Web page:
Proselyting must be avoided. Beyond that, it is ethical to help those who are disturbed with some situation in their own church to become reconciled, if at all possible. To simply allow people to come into your flock from another congregation can give birth to charges of proselyting on your part. This not only hurts you among your ministerial brethren, but eventually it will also mar your image with your people and even with those you take in indiscriminately.
Yet there are situations in which it is proper to accept people who have had problems adjusting in another congregation. It is wrong to assume that any change in church membership is the result of a bad spirit or sinful behavior. It is right to approach each situation with an open mind and tender heart, realizing that you are dealing with eternal souls. And it is possible that you may be able to help a troubled soul become stabilized and fruitful. Wisdom dictates and directs our steps in such matters.
Do not accept invitations to conduct funerals or officiate at weddings of another pastor’s flock without discreetly contacting him. Such action is a violation of ministerial ethics. Even in cases where those who call upon you are members of a congregation where you once pastored, this rule must not be violated.
Do not speak ill of another pastor to anyone, especially to members of his or your flock. To the degree you destroy the image of one minister, you can inflict damage on all ministers. If his behavior is of such a nature that it requires any action, follow the biblical pattern of going to him in private. Then, if he does not hear you, take the matter to the proper parties.
Let us go back to the fundamental principle of ethics: the freedom of an individual to direct his own conduct. It is here that the relationship between pastors has its basic foundation. The ability to do unto others as you would have them do unto you is applicable here as in few other relationships. You can do this because of what you are: first, a Christian and second, a pastor dealing with a pastor. As a Christian you have the power, the ability. As a pastor you have an understanding that only a pastor can have of a fellow shepherd. Furthermore, you have the ethical obligation to deal on the highest plane of behavior possible.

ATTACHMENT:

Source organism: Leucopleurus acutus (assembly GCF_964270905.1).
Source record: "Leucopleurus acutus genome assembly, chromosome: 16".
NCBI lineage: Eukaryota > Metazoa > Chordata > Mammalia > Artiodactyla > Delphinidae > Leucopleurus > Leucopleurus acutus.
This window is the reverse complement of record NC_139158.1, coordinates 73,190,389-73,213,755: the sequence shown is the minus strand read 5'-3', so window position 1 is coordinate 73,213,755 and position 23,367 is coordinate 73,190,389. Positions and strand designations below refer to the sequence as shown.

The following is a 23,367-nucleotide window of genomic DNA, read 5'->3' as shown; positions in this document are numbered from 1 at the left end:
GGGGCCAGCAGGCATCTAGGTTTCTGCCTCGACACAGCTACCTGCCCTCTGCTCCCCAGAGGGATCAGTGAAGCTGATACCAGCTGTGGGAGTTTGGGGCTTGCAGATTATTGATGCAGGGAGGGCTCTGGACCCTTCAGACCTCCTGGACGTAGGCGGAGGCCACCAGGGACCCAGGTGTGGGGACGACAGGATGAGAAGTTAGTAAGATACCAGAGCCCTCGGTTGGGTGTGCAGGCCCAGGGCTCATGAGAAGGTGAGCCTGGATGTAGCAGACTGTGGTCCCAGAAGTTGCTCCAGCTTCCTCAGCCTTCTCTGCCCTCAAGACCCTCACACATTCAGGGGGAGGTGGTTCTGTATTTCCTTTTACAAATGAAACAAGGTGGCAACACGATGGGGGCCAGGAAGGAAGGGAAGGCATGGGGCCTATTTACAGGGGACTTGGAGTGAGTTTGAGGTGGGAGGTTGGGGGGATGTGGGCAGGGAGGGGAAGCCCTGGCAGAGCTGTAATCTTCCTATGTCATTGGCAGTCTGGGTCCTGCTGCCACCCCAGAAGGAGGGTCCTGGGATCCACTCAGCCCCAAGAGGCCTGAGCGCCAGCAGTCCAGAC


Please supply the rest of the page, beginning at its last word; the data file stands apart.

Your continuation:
Therefore, without making a list of dos and don’ts, you can and must deal with your fellow pastor in an ethical way. Always give him any benefit of the doubt. Assume he is acting from proper motives. Attribute to him all the credit due him. You cannot err in this.
Practical applications of this principle are of extreme importance when the other pastor is your predecessor. It is equally important to follow this principle in any reference to the work or the character of your successor. Differences of opinion or of pastoral methods should be minimized. Virtues and abilities should be maximized.
Avoid a competitive stance in relation to your fellow ministers in
order to secure some post or place of honor. Rather, serve their interests with courtesy and respect. Never embarrass a fellow minister by speaking disparagingly of his work or his manner. Say all the good you can and speak no ill of your fellow pastor.
Develop a relationship of mutual trust and respect. Should a fellow pastor share a confidential matter with you, never break that trust of confidentiality. Strengthen his hands by showing genuine confidence in his walk with God. Be slow in offering advice or outlining specific steps for him to take. Rather, allow him to verbalize whatever seems to be troubling him. Often the greatest need a fellow pastor can have is for a friend who listens and understands. Confidentiality is paramount.
If you borrow spoken or written material from another person, always give credit publicly. Never plagiarize. To quote another is a high form of commendation. You can pay a person no higher compliment. But to take from others and fail to credit the source is a form of theft.
Retired ministers are worthy of honor and respect. However, complimentary statements repeated too often can cause the minister to feel ill at ease. When respect and love is in your heart, it will find expressions in nonverbal ways. In the absence of love and respect, however, no amount of verbiage will conceal the fact.
The above material was published by FORWARD, January-March, 1993. This material may be copyrighted and should be used for study and research purposes only.